Did Stieg Larsson Fake His Own Death?

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Anonymous source leaks new novel, That Girl Started Her Own Country, Sixth in the Series of Sequels to the Count of Monte Cristo, by the Holy Ghost Writer, to select few journalists before it was actually scheduled to be published. According to The Kimble Group, the purported dissimilar novel to Stieg Larsson's Millennium-Trilogy has Larsson fans wondering if (and hoping) he actually faked his own death.

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Novel by The HGW, That Girl Started Her Own Country

Anonymously leaked to journalists, with the note, 'This is NOT a sequel to the Millennium-Triology' raises speculation

Journalists were bewildered when they received, a then, unpublished manuscript of the Holy Ghost Writer's novel, That Girl Started Her Own Country, with a note of "this is NOT a sequel to the Millennium-Trilogy." Today, the book is released and those few journalists who were privy to the manuscript are perplexed as to why it was leaked prior to its release and why it made reference to Stieg Larsson.

Karl Stig-Erland Larsson, best known as Stieg Larsson, was a Swedish journalist turned author, best known for his uncanny realistic crime novels that were published posthumously. An independent researcher of right-wing extremism, Larsson received countless death threats before he died suddenly of a heart-attack at age 50. Much like Larsson, The Holy Ghost Writer (The HGW) has been receiving threats, or strong criticism in the Middle East from extremists for his first in the series, The Sultan of Monte Cristo. Now, the advent of That Girl Started Her Own Country, has critics wondering why it was so important to skip from the first to the sixth in the series and the shocking similarity of the book's main character Zaydee to Larsson's Lisbeth Salander. Could she be one in the same?

While The HGW's, That Girl Started Her Own Country, introduction states it is “a work of fiction and the names, characters, places, and incidents are either the product of the author's imagination or are used fictitiously and that any resemblance to actual persons, living or deceased, entities, things, events, or locales are entirely coincidental”, it also says, “That Girl Started Her Own Country has been partly inspired by the death of a Swedish investigative author and the inequity of Swedish law that prohibited the Swedish author's common-law wife of 30 years from inheriting any portion of his estate. The author, of this book, has authorized the publisher, Illuminated Publications Limited to donate 1% of the proceeds to the Swedish author's common-law wife and an additional 1% to charities that protect battered women and their children.”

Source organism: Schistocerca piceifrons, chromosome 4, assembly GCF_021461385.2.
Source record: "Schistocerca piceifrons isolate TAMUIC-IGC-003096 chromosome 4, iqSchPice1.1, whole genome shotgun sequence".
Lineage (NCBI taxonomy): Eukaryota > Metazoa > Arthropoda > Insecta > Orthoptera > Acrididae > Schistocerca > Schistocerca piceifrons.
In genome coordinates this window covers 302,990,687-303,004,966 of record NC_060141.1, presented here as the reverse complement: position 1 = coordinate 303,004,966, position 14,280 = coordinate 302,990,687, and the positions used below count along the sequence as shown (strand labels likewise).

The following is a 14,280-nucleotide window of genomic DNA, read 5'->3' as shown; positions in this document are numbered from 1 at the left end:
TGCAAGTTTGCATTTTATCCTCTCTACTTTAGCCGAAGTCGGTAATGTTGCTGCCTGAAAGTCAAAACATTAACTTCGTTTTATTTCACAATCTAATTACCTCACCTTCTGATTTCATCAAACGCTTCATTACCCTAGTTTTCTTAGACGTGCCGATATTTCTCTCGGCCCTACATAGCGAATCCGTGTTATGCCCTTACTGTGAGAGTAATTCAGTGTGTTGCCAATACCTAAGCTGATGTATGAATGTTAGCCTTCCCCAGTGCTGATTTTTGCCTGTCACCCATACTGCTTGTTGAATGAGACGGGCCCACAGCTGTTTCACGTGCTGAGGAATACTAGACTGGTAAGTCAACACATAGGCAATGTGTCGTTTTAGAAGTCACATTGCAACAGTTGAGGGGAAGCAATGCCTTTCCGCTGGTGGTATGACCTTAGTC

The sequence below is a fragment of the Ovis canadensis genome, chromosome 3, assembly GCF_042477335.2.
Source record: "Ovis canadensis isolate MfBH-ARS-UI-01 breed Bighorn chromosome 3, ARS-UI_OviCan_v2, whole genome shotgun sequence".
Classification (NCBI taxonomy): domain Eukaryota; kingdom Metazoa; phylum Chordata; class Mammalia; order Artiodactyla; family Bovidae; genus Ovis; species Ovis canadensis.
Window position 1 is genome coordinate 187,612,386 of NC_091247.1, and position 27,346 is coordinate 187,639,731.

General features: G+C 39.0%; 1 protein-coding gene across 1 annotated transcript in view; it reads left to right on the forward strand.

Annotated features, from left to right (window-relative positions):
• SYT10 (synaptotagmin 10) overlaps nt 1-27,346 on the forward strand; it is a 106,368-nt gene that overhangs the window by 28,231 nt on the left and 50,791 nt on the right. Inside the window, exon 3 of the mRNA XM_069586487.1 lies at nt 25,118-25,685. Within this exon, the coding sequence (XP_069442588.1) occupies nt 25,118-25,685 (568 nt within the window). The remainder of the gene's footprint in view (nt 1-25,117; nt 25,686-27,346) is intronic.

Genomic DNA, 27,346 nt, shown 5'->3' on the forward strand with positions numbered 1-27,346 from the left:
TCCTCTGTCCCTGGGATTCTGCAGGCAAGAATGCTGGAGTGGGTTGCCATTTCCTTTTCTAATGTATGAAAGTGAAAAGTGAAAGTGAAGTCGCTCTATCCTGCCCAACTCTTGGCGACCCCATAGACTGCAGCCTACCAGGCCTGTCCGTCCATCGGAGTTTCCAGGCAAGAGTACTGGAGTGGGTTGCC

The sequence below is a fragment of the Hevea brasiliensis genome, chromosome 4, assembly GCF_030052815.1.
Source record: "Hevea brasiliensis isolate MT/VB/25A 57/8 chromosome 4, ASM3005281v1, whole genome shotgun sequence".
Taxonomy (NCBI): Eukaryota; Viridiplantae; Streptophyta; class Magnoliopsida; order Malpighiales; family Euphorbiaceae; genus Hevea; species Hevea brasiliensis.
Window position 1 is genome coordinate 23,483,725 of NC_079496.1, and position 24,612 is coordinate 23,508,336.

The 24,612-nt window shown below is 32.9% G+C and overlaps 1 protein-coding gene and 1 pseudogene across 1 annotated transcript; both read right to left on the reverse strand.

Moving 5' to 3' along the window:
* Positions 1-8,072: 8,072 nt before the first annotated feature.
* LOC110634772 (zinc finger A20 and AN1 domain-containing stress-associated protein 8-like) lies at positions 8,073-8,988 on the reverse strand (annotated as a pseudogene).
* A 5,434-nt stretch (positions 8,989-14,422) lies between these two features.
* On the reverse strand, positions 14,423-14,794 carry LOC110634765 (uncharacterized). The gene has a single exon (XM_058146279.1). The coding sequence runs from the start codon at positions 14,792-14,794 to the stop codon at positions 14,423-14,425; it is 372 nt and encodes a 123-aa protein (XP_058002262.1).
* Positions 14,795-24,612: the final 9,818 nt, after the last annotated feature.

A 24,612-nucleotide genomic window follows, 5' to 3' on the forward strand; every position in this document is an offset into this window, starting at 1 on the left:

The author, whom no one knows the real identity of, writes under the pen name, The HGW. According to the book, the pseudonymous precaution is partly a way of protecting other sources of inspiration, and subtly states, "lest powerfully, non-fictitious toes are inadvertently stepped on find this work threatening; and to avoid his own early demise..." While none of the characters has the names of any of those in the Millennium-Triology by Steig Larsson, the story’s central male character is named Steven F. Larson. Coincidence or intentional, as that leaves one to wonder.

According to Larsson's life companion, or common law wife, Eva Gabrielsson, Larsson wrote her a letter after they first met, preparing her for his death.

Was it 30 years ago that he first came up with the idea of faking that death, or merely a coincidence? Was his death part of a plan to surround mystery around his pending novels, or was it faked out of a real fear from death threats? The first 3 books of the Millennium-Trilogy were to be followed by 7 more books, so is it merely a coincidence that, That Girl Started Her Own Country is also part of a 10 part series? Was The HGW's sixth in the series, That Girl Started Her Own Country, the unfinished manuscript left on Larsson's computer? Is the Holy Ghost Writer Stieg Larsson, or someone his common law wife hired to complete the work? These questions have been raised by fans of both series.

According to researcher and avid reader, Mark S., "You get the feeling you are reading a Steig Larsson book when reading That Girl Started Her Own County and the clever way this sequel ties into the Count of Monte Cristo and follows the Sultan of Monte Cristo, brings up the final question: Is the Holy Ghost Writer a medium that brought back to life, in a séance, Alexandre Dumas and Steig Larsson to collaborate in writing these sequels?"

A synopsis, of That Girl Started Her Own Country, can be found on its website. The released ebook (soon to be in hardback and softback), has been made conspicuously available free from Saturday, September 1 through Monday, September 3, at midnight, exclusively on Amazon.com.

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Lynita Kimble
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